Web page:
BroadwayWorld presents a comprehensive weekly roundup of regional stories around our Broadway World, which include videos, editor spotlights, regional reviews and more. This week, we feature THE COLOR PURPLE, WAITRESS, WICKED and more! Check out our top features from around the BroadwayWorld below! Want more great global content? Check out our "Around The World" section! Cincinnati: Contributor Abby Rowold reviews SOONER/LATER at Cincinnati Playhouse in the Park. She writes "As usual, the Playhouse delivered on the technical side. The costuming by Teresa Squire humorously displayed Nora's fashion impediments and the set design by Narelle Sissons was simple and tasteful. It evoked the various locations of the play while conforming to the dimensions of the cozy space, managing to fit a stylish coffee shop, a boudoir filled with baskets, shelves, and racks of clothing, and a widow's walk looking over the sea under a starry sky without the stage seeming cluttered." Delaware: Contributor Greer Firestone reviews DIRTY DANCING at The Playhouse. He writes "The leads could dance, case closed on that. And there was some steam arising from the bedroom scenes. Aaron Patrick Craven (Johnny Castle), Kaleigh Courts (Baby) and Anais Blake (Penny) come from strong ballet upbringings. Craven's lines were beautiful, intensified by his height. He worked seamlessly - and should I say courageously - in his lifts of Courts and Blake. His tough guy vibe and attitude got a bit old and my guest lamented that he did not smile until the last 4 minutes of Act II." Raleigh: Contributor Lauren Van Hemert reviews THE COLOR PURPLE at the Durham Performing Arts Center. She writes "Five members of the original Broadway cast lead the national tour, including Adrianna Hicks (Celie), Carla R\. Stewart (Shug Avery), and Carrie Compere, who reprises her role of Sofia. Compere commands the stage with her unapologetic portrayal of Sofia and brings down the house with her rendition of Hell No! and rollicking romp through Any Little Thing with fellow Color Purple Broadway Alum J\. Daughtry (Harpo)." Buffalo: Contributor Michael Rabice reviews SCHOOL OF ROCK at Shea's Buffalo. He writes "The star of this production is the large ensemble of children. A prerecorded announcement from Andrew Lloyd Webber himself informs the audience that yes indeed, each child does play their own instruments on stage. These kids are all super multi-talented and have such infectious energy that you can't help but root for them. But their chance of winning a band competition may be spoiled when their parents overtake the school for parent conferences and their teacher is exposed as a fraud. Here the poignancy of the story allows each child's inner story to be exposed to their tough as nails parents by Dewey." Dallas: Contributor Kyle Christopher West reviews WAITRESS at Music Hall at Fair Park. He writes "Three talented leading ladies take on the bulk of the baking: Leanne Kingaman as quirky-but-cute Dawn; Charity Angél Dawson as the steadfast and sassy (and high belting) Becky; and Desi Oakley as down-on-her luck and damaged Jenna, who attacks the world with a tough-as-nails approach until a change in her routine gives her a fresh look at life. Oakley's performance takes a bit to warm up to, but once she soars on her emotional eleven o'clock ballad, "She Used to be Mine," we're there to hold her hand through the final curtain. Bryan Fenkart (Dr. Pomatter), Nick Bailey (Earl), and Ryan G. Duncan (Cal) prove perfect scene partners for the night, but it's Jeremy Morse (Ogie) who is hands-down the audience favorite. And, just in case there weren't already enough sweet treats on stage, four-year-old Eliza Chabot of Farmers [...]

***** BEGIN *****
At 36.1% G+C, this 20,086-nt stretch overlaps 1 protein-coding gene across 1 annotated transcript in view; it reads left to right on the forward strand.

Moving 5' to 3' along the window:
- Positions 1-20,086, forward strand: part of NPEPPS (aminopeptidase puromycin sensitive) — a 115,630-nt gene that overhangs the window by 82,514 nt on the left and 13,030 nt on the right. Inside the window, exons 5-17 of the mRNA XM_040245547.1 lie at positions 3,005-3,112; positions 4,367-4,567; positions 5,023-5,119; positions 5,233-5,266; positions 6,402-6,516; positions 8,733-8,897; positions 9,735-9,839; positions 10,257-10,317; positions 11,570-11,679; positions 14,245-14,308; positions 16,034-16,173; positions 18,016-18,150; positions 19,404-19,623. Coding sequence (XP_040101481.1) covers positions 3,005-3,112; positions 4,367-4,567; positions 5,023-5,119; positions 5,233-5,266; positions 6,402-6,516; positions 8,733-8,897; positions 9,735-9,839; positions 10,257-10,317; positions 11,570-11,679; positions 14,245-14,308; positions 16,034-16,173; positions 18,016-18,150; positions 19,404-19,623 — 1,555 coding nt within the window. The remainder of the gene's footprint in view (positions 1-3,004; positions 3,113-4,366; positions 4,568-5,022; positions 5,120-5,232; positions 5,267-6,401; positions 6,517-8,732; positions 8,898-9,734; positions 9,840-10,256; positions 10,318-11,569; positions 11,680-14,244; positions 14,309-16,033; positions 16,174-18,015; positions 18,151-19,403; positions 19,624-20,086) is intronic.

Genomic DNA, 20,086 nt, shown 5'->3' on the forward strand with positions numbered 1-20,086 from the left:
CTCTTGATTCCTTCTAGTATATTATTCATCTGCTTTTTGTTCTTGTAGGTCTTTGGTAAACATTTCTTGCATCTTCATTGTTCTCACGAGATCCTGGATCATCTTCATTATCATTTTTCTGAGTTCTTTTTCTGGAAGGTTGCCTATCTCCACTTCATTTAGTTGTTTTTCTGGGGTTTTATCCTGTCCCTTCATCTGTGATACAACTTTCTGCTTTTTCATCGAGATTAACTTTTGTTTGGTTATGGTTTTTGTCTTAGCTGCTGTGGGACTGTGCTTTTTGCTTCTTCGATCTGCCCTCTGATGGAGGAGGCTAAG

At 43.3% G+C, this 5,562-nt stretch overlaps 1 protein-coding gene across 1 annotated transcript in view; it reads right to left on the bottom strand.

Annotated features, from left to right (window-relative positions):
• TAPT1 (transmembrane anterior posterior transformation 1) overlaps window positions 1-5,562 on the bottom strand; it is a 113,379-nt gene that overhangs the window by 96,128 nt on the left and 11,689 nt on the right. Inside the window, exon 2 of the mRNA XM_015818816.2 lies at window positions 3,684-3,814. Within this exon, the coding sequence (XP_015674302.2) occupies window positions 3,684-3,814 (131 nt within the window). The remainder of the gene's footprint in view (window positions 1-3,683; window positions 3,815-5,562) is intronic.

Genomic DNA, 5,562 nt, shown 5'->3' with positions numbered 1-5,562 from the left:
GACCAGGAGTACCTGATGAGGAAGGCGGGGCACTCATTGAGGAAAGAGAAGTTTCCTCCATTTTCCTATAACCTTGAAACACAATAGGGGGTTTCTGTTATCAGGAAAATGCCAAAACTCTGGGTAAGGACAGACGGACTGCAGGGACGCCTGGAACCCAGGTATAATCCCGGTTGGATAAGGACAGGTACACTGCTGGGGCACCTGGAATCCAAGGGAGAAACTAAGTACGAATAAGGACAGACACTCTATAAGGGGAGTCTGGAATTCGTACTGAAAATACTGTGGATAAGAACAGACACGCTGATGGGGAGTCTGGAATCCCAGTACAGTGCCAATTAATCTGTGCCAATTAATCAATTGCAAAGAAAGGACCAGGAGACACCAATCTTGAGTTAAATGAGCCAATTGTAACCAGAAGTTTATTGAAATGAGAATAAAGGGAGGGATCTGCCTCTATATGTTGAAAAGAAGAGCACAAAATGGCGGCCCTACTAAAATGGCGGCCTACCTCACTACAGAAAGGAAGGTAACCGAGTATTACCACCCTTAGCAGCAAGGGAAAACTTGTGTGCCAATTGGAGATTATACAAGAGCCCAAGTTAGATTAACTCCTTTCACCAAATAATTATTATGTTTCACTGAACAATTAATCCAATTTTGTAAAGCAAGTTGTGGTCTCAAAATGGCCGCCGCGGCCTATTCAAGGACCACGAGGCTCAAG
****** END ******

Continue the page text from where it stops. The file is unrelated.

Regional Roundup: Top New Features This Week Around Our BroadwayWorld 3/30 - PRETTY WOMAN, LES MIS, BOOK OF MORMON, and More!